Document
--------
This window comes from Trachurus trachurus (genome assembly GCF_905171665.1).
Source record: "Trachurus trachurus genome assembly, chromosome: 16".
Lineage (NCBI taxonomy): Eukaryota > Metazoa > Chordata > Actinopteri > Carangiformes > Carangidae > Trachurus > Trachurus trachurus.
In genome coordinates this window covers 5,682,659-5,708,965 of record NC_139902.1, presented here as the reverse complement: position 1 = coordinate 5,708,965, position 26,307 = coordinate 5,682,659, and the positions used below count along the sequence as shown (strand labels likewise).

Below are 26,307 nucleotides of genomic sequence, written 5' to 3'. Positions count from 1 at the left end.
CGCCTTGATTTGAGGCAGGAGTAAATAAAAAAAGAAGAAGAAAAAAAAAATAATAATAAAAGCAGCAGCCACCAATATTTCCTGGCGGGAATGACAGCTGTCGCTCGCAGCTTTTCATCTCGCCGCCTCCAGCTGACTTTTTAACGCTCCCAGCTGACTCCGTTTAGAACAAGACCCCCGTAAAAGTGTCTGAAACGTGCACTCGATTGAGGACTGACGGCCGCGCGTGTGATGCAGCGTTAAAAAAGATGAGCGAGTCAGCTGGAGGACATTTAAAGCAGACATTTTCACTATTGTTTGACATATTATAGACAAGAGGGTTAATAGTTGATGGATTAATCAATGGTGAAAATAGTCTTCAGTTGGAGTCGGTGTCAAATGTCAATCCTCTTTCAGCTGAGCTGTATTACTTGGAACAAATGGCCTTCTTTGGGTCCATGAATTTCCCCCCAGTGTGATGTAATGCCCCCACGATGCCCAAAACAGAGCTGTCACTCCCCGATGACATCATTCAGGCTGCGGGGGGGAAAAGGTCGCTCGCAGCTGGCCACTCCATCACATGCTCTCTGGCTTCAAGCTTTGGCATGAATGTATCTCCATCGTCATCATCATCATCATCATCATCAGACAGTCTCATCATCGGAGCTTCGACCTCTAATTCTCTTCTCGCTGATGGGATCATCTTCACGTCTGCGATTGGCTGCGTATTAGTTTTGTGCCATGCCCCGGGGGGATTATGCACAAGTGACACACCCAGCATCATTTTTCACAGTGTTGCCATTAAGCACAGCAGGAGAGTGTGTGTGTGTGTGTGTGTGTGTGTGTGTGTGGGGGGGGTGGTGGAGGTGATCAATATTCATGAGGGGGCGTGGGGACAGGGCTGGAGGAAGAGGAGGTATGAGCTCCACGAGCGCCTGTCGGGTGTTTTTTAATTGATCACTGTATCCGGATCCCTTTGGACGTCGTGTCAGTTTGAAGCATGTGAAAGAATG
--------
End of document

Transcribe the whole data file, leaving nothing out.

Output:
This window comes from Trachurus trachurus (genome assembly GCF_905171665.1).
Source record: "Trachurus trachurus genome assembly, chromosome: 16".
Lineage (NCBI taxonomy): Eukaryota > Metazoa > Chordata > Actinopteri > Carangiformes > Carangidae > Trachurus > Trachurus trachurus.
In genome coordinates this window covers 5,682,659-5,708,965 of record NC_139902.1, presented here as the reverse complement: position 1 = coordinate 5,708,965, position 26,307 = coordinate 5,682,659, and the positions used below count along the sequence as shown (strand labels likewise).

Below are 26,307 nucleotides of genomic sequence, written 5' to 3'. Positions count from 1 at the left end.
CGCCTTGATTTGAGGCAGGAGTAAATAAAAAAAGAAGAAGAAAAAAAAAATAATAATAAAAGCAGCAGCCACCAATATTTCCTGGCGGGAATGACAGCTGTCGCTCGCAGCTTTTCATCTCGCCGCCTCCAGCTGACTTTTTAACGCTCCCAGCTGACTCCGTTTAGAACAAGACCCCCGTAAAAGTGTCTGAAACGTGCACTCGATTGAGGACTGACGGCCGCGCGTGTGATGCAGCGTTAAAAAAGATGAGCGAGTCAGCTGGAGGACATTTAAAGCAGACATTTTCACTATTGTTTGACATATTATAGACAAGAGGGTTAATAGTTGATGGATTAATCAATGGTGAAAATAGTCTTCAGTTGGAGTCGGTGTCAAATGTCAATCCTCTTTCAGCTGAGCTGTATTACTTGGAACAAATGGCCTTCTTTGGGTCCATGAATTTCCCCCCAGTGTGATGTAATGCCCCCACGATGCCCAAAACAGAGCTGTCACTCCCCGATGACATCATTCAGGCTGCGGGGGGGAAAAGGTCGCTCGCAGCTGGCCACTCCATCACATGCTCTCTGGCTTCAAGCTTTGGCATGAATGTATCTCCATCGTCATCATCATCATCATCATCATCAGACAGTCTCATCATCGGAGCTTCGACCTCTAATTCTCTTCTCGCTGATGGGATCATCTTCACGTCTGCGATTGGCTGCGTATTAGTTTTGTGCCATGCCCCGGGGGGATTATGCACAAGTGACACACCCAGCATCATTTTTCACAGTGTTGCCATTAAGCACAGCAGGAGAGTGTGTGTGTGTGTGTGTGTGTGTGTGTGTGTGGGGGGGGTGGTGGAGGTGATCAATATTCATGAGGGGGCGTGGGGACAGGGCTGGAGGAAGAGGAGGTATGAGCTCCACGAGCGCCTGTCGGGTGTTTTTTAATTGATCACTGTATCCGGATCCCTTTGGACGTCGTGTCAGTTTGAAGCATGTGAAAGAATG